There are two reasons behind this. As you said, there is a parliamentary election just around the corner, and everyone wants to be noticed during this period. The bill aims to weaken Iran’s relationship with the international community and further isolate the regime which ultimately benefits the Islamic Revolutionary Guards Corps (IRGC) and the hardliners who control Iran. The government can tighten its grip over the country once it becomes a pariah state. Removing Article 11 will not reverse the damage the regime has inflicted on the Iranian sport.

The international sports federations will continue to penalize Iran. From now on, no one will give Iranian athletes the benefit of the doubt, even if they cannot face their Israeli opponents for a legitimate reason, such as a health issue. Despite repeated warnings from the International judo and wrestling federations, the hardliners in the regime have achieved their aims. So, it makes no difference if Article 11 is removed or not. The damage is done.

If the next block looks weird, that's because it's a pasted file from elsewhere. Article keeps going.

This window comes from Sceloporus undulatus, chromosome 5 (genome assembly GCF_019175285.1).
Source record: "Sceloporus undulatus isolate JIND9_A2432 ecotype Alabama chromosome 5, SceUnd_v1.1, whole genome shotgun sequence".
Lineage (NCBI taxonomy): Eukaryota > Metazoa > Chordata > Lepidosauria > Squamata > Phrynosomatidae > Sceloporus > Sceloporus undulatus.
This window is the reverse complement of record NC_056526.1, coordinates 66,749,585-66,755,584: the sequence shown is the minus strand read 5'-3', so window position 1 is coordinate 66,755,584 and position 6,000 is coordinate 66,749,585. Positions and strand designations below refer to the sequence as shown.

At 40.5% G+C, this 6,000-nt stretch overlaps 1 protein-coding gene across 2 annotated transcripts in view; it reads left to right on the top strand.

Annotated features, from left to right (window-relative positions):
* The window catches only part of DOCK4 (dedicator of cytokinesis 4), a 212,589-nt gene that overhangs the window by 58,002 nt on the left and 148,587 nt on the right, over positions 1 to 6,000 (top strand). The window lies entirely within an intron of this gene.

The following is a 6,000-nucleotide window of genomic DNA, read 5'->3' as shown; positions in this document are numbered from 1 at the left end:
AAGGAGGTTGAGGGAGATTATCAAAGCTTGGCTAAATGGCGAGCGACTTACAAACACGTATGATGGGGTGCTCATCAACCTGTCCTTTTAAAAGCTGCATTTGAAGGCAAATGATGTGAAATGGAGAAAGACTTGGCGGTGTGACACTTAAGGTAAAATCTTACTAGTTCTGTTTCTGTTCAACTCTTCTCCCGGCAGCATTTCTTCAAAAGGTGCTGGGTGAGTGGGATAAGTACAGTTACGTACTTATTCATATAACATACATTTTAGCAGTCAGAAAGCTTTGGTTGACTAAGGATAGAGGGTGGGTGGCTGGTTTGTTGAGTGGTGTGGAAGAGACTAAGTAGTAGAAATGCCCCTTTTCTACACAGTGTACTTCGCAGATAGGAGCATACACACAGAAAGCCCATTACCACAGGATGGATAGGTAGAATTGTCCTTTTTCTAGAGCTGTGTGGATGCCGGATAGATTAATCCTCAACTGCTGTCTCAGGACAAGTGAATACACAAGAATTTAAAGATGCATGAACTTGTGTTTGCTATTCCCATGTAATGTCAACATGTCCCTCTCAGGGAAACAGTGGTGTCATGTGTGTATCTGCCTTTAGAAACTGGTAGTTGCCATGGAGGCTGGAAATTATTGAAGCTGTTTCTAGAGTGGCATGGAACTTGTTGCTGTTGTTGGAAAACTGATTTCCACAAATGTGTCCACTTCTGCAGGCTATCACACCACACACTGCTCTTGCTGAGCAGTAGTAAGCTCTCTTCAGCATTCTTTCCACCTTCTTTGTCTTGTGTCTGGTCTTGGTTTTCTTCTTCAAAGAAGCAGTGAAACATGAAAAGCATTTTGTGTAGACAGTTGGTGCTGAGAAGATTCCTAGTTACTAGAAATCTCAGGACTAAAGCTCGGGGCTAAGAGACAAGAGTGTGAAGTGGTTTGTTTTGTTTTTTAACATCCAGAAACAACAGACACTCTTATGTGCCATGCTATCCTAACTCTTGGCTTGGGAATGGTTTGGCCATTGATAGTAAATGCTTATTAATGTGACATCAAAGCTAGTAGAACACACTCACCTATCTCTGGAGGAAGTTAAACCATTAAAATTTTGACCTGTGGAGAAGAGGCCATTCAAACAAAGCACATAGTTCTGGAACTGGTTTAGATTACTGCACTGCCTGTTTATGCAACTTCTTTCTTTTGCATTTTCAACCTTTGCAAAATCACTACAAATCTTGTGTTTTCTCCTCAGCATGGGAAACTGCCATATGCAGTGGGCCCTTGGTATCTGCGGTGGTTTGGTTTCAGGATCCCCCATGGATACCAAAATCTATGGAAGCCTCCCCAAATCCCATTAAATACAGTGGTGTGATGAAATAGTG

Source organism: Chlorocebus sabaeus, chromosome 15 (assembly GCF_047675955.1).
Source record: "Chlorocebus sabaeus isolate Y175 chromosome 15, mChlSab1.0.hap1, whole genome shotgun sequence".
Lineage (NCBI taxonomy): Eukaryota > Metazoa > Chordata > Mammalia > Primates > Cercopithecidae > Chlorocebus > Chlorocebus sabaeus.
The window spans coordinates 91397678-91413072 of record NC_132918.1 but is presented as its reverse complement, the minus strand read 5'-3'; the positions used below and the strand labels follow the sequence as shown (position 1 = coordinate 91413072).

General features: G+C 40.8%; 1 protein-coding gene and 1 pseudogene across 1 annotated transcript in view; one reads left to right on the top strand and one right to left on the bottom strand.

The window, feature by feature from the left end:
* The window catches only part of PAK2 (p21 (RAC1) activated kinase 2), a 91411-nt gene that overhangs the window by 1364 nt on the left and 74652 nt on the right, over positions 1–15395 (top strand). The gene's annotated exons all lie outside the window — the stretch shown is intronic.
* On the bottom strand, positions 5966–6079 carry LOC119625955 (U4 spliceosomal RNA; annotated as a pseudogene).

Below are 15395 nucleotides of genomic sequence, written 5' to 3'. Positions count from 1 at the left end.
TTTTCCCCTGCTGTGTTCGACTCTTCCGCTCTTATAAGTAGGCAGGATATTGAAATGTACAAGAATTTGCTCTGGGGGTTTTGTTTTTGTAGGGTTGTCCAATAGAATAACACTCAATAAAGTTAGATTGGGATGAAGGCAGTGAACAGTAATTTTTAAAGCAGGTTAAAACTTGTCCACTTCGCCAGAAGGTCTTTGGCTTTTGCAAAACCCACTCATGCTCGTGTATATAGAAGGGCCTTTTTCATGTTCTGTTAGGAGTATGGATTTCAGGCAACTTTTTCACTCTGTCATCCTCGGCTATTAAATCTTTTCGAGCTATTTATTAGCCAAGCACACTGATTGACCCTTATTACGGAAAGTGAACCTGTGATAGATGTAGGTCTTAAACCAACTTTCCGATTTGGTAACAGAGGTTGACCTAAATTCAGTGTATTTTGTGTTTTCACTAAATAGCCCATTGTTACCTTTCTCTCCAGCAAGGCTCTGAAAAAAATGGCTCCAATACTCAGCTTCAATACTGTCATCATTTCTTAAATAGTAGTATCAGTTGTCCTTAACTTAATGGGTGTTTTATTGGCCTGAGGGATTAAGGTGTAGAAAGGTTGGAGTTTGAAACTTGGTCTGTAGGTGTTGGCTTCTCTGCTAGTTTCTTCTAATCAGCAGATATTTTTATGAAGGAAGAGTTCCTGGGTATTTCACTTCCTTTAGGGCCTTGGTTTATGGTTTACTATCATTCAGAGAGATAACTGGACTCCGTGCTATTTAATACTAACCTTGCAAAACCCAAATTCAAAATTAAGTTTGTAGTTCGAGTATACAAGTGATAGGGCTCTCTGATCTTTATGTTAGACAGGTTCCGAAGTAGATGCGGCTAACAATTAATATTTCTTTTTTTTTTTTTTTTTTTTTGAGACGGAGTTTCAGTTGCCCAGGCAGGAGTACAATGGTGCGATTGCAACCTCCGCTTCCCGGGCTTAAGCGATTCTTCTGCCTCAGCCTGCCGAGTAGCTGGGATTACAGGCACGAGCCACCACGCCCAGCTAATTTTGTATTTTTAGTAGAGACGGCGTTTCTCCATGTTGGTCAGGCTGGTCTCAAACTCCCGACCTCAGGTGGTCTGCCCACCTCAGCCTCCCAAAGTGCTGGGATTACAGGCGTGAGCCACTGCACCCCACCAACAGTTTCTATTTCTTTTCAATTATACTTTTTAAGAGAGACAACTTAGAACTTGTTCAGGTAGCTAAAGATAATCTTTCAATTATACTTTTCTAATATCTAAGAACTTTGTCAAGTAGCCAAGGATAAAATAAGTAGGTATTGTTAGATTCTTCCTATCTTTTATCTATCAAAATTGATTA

Is there an accurate data on the Jewish community in Iran? How many Jews left Iran after the revolution?

Some 80,000 Jews were living in Iran before the revolution. As many as 60,000 have emigrated to other countries in the past four decades. I believe there are only 6,000 Jews left in Iran, most of whom live in Tehran, Esfahan, and Shiraz. There are not that many Jews living in other Iranian cities.

This article was translated and adapted from Persian by Fardine Hamidi.